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Bentwood Rings: How They're Made (And Why it Matters)

Bentwood Rings: How They're Made (And Why it Matters)
TRADITIONAL TECHNIQUES & MODERN USES

You don’t have to look far to see modern examples of bentwood: the rocking chair in the nursery, the guitar in the corner, or the wooden canoe you admired on your last summer camping trip. However, the technique isn’t new; we’ve been manipulating and bending wood for centuries.

Historically, wood was an easy resource to acquire, and a steam box was an easy tool for woodworkers to build, meaning that with practice and time many could learn the bentwood technique.

To make a traditional steam box a long rectangular wooden box is built, with a shelf on the interior made of dowels. A tube is then added to the box that runs from the box to a pot of boiling water set over a fire. Wood slats are rested on the dowels in the box, and the ends of the box are capped and sealed. Steam then fills the box and is given time to penetrate the wood.

Over time, the wood slats become pliable enough to use the bentwood technique to shape them. For example, the back of a chair would be created by bending a steamed wood slat around a rounded wood form and securing the wood slat with many clamps to hold it in position. As the wood dries out, the form becomes permanent.

Together, this bentwood technique and steam boxes could be used by woodworkers to build furniture for their homesteads. The strength and beauty of wood, along with the simplicity of this technique, made bentwood products widely available to most people, historically.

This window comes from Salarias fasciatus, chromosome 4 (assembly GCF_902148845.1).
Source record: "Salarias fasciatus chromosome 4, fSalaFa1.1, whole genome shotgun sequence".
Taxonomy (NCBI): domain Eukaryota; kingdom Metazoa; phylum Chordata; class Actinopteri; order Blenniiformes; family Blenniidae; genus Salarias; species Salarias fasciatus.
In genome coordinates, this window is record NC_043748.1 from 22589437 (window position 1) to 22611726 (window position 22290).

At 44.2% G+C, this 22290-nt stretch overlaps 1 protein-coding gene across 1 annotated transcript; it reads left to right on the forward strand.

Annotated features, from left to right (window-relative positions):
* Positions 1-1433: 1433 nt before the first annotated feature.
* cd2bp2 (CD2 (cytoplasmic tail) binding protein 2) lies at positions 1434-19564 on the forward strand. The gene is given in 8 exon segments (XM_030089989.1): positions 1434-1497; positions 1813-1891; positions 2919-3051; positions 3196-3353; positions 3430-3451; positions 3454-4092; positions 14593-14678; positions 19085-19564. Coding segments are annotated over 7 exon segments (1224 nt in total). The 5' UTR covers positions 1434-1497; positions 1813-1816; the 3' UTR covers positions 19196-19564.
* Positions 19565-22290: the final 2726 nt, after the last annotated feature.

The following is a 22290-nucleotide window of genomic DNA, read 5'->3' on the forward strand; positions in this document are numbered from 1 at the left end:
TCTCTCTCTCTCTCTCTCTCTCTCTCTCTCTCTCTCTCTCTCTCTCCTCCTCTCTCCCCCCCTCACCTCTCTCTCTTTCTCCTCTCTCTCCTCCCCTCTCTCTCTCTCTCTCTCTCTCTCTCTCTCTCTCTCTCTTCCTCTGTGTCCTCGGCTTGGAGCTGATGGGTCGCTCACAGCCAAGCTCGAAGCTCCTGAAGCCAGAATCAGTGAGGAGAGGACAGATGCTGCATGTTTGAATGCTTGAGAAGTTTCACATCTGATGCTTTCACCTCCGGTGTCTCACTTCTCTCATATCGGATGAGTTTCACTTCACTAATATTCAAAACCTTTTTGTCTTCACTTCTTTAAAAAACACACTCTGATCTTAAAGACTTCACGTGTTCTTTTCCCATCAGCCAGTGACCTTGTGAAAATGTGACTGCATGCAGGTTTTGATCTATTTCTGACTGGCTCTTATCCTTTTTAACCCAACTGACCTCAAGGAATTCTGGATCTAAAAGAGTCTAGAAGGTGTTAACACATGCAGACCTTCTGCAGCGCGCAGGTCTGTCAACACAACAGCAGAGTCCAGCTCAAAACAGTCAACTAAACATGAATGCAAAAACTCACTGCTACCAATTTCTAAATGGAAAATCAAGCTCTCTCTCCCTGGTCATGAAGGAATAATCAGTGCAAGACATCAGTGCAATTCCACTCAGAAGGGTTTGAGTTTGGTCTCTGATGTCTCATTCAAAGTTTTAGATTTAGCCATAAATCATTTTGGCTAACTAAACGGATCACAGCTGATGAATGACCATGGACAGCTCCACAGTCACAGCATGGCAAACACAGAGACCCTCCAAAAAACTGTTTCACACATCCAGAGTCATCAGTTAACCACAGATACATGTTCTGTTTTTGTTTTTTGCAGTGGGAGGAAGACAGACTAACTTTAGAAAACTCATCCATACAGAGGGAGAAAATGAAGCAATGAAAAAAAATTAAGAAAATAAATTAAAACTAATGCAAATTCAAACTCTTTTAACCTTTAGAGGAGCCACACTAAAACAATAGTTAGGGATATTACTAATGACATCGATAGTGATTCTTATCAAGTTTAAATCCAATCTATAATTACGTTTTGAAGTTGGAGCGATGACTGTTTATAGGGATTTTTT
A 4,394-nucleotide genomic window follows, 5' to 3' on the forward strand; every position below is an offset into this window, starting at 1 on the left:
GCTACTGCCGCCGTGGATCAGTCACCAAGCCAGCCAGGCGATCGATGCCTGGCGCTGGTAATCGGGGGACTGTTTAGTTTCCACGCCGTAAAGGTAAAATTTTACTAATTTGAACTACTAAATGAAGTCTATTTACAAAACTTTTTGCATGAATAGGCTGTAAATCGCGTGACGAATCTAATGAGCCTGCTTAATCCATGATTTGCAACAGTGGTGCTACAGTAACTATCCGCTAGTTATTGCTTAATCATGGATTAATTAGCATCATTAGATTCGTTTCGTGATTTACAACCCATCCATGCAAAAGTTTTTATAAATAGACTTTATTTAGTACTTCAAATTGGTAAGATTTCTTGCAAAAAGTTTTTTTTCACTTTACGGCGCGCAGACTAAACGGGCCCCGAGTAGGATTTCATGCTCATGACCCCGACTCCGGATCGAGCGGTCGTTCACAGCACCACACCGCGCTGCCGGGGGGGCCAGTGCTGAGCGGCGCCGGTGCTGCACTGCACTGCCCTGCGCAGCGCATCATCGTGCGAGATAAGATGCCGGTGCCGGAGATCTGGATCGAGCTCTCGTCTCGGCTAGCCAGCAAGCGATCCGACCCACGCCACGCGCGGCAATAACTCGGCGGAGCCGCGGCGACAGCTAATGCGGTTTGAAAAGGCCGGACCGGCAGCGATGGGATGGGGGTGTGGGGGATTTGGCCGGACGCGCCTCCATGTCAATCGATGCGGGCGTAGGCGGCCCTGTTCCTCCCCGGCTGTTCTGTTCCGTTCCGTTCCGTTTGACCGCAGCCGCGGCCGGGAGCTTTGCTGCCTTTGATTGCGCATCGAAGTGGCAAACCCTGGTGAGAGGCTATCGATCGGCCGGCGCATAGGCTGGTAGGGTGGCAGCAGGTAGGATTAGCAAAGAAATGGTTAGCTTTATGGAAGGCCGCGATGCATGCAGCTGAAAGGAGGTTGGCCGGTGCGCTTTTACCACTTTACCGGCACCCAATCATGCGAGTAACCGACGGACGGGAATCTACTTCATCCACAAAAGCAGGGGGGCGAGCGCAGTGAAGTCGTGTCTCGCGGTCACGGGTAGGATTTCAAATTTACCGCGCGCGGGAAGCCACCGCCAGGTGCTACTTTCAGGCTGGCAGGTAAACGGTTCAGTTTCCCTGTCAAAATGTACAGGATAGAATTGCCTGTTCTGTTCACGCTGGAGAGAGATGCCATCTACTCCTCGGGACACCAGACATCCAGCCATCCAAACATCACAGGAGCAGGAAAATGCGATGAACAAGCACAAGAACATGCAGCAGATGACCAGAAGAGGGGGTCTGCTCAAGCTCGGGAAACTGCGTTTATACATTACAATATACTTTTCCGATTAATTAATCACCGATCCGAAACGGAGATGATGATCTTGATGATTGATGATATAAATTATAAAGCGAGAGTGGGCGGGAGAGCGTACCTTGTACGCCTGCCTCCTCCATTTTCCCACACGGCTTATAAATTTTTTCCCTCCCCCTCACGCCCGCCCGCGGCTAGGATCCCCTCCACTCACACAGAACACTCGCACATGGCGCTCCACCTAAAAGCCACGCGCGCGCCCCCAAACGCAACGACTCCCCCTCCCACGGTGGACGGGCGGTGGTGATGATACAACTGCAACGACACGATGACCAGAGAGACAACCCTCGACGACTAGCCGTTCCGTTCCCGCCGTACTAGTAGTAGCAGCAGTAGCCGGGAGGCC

The reason wood can be bent this way is because of the structure of its grain. Think of a tree swaying in high winds—there is elasticity in the wood that allows the tree to compress and stretch as it grows and sways. As wood dries out this elasticity reduces making the wood hard but brittle if bent.

For this reason, bending wood starts by steaming or boiling wood, seeing as wet wood can bend without breaking. The thinner the piece of wood, the better it bends. Bentwood ring makers use this to their advantage by creating their rings using very thin veneers of wood that can be wetted and bent into tight spirals. The spiral is laminated together with glues, creating a strong circle with no weak spots and a beautiful flowing grain pattern.

Today, bending wood is seen as an artistic technique rather than a way of mass producing items. Modern factories filled with machines can produce Kevlar canoes, and even bend wood to make guitars and rocking chairs, meaning traditional bentwood techniques are entrusted to those that enjoy the hands-on approach of working with wood and appreciate the finer details of craftsmanship.  

 

WHY BENTWOOD IS BETTER

If you’re considering a wooden wedding band or wood engagement ring, you may be confused by the many options available today. Ten years ago wooden rings were hard to find and we were one of the first artisans offering bentwood rings for sale online. Today, most large jewelry chains carry some form of wooden wedding band. They have become mainstream, as people love the beauty and warmth of wood in juxtaposition with the shiny metals traditionally worn as wedding rings.